This historic North Bank castle is a large complex of buildings that have served a variety of purposes over its long and storied history.
Most famously, it served as a prison for notorious prisoners in English history. Today, it’s a World Heritage Site and is one of the most popular attractions in all of London.
A large, striking Gothic church located in the City of Westminster, London, Westminster Abbey has played a major role in English and British history for centuries.
Since the coronation of William the Conqueror in the 11th century, monarchs have been officially crowned at Westminster.
It’s also been host to a number of Royal weddings, including that of William and Kate.
Kensington Palace & Gardens
An official royal residence, Kensington Palace is situated on the lush, gorgeous gardens that share its name.
The historic State Rooms are open for public viewing, and visitors can see plenty of famous artwork from the Royal Collection alongside the fascinating architecture of the building itself.
Be sure to visit the gardens for those perfect botanical photographs!
One of London’s most famous public spaces, Trafalgar Square is the heart of Central London. It’s named in honor of the famed Battle of Trafalgar, an important British naval victory in the Napoleonic Wars.
It’s also home to a number of historic statues, delightful fountains, and amazing people watching. You’ll also find that Londoners gather here on many special occasions, both to celebrate and to protest. If you come in the wintertime, don’t forget a photo of their Christmas tree!
That’s right — the place where the queen lives. Buckingham Palace is just as much of a must-photograph as the White House (and is frankly much more impressive!). Expanded from an original building that dates to the eighteenth century, Buckingham is today one of the most beautiful structures in the city.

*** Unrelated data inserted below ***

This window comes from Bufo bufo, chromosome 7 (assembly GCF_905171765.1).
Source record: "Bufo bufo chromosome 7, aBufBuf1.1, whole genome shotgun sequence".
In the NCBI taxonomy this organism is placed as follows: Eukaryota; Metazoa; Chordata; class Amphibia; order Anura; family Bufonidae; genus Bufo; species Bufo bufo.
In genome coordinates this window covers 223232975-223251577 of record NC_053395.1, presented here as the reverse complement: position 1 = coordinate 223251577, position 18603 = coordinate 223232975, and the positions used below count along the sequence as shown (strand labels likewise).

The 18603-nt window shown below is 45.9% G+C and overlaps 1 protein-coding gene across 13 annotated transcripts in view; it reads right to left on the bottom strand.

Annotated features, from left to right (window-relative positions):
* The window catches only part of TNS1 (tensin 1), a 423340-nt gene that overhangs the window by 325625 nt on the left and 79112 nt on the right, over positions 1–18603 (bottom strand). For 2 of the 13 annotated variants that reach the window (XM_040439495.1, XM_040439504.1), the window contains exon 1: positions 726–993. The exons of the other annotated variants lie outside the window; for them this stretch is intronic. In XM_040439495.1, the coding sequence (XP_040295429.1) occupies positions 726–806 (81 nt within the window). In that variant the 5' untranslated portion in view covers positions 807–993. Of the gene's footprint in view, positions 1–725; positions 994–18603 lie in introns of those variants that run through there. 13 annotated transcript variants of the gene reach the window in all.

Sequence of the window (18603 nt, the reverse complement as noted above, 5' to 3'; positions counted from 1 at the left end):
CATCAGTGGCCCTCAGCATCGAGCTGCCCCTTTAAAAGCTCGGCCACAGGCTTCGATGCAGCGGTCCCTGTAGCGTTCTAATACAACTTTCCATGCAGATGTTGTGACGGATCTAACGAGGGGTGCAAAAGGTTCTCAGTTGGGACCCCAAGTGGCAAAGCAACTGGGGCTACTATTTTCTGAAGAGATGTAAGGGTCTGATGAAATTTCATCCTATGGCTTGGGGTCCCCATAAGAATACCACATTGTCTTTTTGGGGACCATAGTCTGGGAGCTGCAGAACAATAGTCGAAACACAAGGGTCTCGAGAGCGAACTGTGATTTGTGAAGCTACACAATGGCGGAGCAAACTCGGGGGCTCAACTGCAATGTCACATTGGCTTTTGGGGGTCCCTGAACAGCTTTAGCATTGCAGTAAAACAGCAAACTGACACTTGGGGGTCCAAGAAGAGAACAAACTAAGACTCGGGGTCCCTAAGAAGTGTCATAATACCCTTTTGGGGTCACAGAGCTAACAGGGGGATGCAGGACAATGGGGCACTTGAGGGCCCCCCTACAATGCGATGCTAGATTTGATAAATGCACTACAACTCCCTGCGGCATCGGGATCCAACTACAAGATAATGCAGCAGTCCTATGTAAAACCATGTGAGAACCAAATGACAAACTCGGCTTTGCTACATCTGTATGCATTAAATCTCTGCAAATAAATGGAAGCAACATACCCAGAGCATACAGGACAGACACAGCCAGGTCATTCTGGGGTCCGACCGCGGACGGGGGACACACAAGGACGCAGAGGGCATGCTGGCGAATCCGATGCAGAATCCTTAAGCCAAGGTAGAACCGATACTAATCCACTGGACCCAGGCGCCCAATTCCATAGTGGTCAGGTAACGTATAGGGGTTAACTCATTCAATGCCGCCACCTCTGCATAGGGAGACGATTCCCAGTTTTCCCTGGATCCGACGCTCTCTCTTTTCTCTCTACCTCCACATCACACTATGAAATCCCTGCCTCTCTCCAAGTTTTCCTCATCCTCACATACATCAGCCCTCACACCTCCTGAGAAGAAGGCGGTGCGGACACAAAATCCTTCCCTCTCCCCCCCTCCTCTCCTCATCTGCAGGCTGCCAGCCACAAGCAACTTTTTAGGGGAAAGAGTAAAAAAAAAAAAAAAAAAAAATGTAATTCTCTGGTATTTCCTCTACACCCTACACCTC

If you get a chance to take a tour, be sure to pay attention to the artwork and interior design. Room decor is absolutely stunning (all 770+ rooms!) and the gardens are the largest private gardens in the entire city.
The Royal Parks
There are obviously too many different choices for you to visit them all on one standard vacation, but the Royal Parks scattered throughout the city are main stops on many sightseeing tours and provide a great respite from the hustle and bustle of a thoroughly urban modern London.
Try St. James’s Park and Hyde Park for a chance to stroll around massive amount of open space, or Richmond Park to explore a National Nature Reserve.
There are eight Royal Parks altogether, so you’re sure to never run out of fresh air and flowers when roaming these wonders!
King’s Cross Railway Station
Although most people tend not to think of transit stations when they think of photographable places, there are so many historic stations in London that it would be a shame to overlook them.
King’s Cross is among the most beautiful, being both tremendously historic as the central station in London and quite modern due to very recent renovations and upgrades. Be sure to get photos of the ceilings!
While this list is by no means exhaustive, it does contain a bunch of our favorite places to take pictures in London.
From the most popular attractions like Big Ben to botanical gardens and grand train stations, there’s something to suit every taste when it comes to London photo opportunities.
Remember, a number of these famous London landmarks and attractions are available with the London Explorer Pass, where you can save up to 35% on combined admission vs. paying at the gate.
Be sure to keep those batteries charged, as you’ll be snapping photos all day!